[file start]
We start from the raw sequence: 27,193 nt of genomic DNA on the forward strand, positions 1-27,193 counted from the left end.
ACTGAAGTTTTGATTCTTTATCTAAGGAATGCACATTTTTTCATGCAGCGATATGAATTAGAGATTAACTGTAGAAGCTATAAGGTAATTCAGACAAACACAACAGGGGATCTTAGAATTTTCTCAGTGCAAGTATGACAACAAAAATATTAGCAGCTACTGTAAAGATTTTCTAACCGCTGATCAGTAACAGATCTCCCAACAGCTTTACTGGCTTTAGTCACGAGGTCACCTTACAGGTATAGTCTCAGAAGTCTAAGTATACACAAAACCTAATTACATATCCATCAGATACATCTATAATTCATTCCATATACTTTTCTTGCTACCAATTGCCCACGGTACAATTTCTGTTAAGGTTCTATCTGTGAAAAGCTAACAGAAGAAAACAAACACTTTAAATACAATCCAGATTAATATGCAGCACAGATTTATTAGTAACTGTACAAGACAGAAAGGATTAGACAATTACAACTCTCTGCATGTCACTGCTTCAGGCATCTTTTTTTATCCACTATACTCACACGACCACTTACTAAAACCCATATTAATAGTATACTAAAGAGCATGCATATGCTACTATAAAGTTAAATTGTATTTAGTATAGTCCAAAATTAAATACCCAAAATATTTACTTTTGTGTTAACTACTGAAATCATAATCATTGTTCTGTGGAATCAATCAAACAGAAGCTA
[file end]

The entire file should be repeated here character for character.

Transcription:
We start from the raw sequence: 27,193 nt of genomic DNA on the forward strand, positions 1-27,193 counted from the left end.
ACTGAAGTTTTGATTCTTTATCTAAGGAATGCACATTTTTTCATGCAGCGATATGAATTAGAGATTAACTGTAGAAGCTATAAGGTAATTCAGACAAACACAACAGGGGATCTTAGAATTTTCTCAGTGCAAGTATGACAACAAAAATATTAGCAGCTACTGTAAAGATTTTCTAACCGCTGATCAGTAACAGATCTCCCAACAGCTTTACTGGCTTTAGTCACGAGGTCACCTTACAGGTATAGTCTCAGAAGTCTAAGTATACACAAAACCTAATTACATATCCATCAGATACATCTATAATTCATTCCATATACTTTTCTTGCTACCAATTGCCCACGGTACAATTTCTGTTAAGGTTCTATCTGTGAAAAGCTAACAGAAGAAAACAAACACTTTAAATACAATCCAGATTAATATGCAGCACAGATTTATTAGTAACTGTACAAGACAGAAAGGATTAGACAATTACAACTCTCTGCATGTCACTGCTTCAGGCATCTTTTTTTATCCACTATACTCACACGACCACTTACTAAAACCCATATTAATAGTATACTAAAGAGCATGCATATGCTACTATAAAGTTAAATTGTATTTAGTATAGTCCAAAATTAAATACCCAAAATATTTACTTTTGTGTTAACTACTGAAATCATAATCATTGTTCTGTGGAATCAATCAAACAGAAGCTA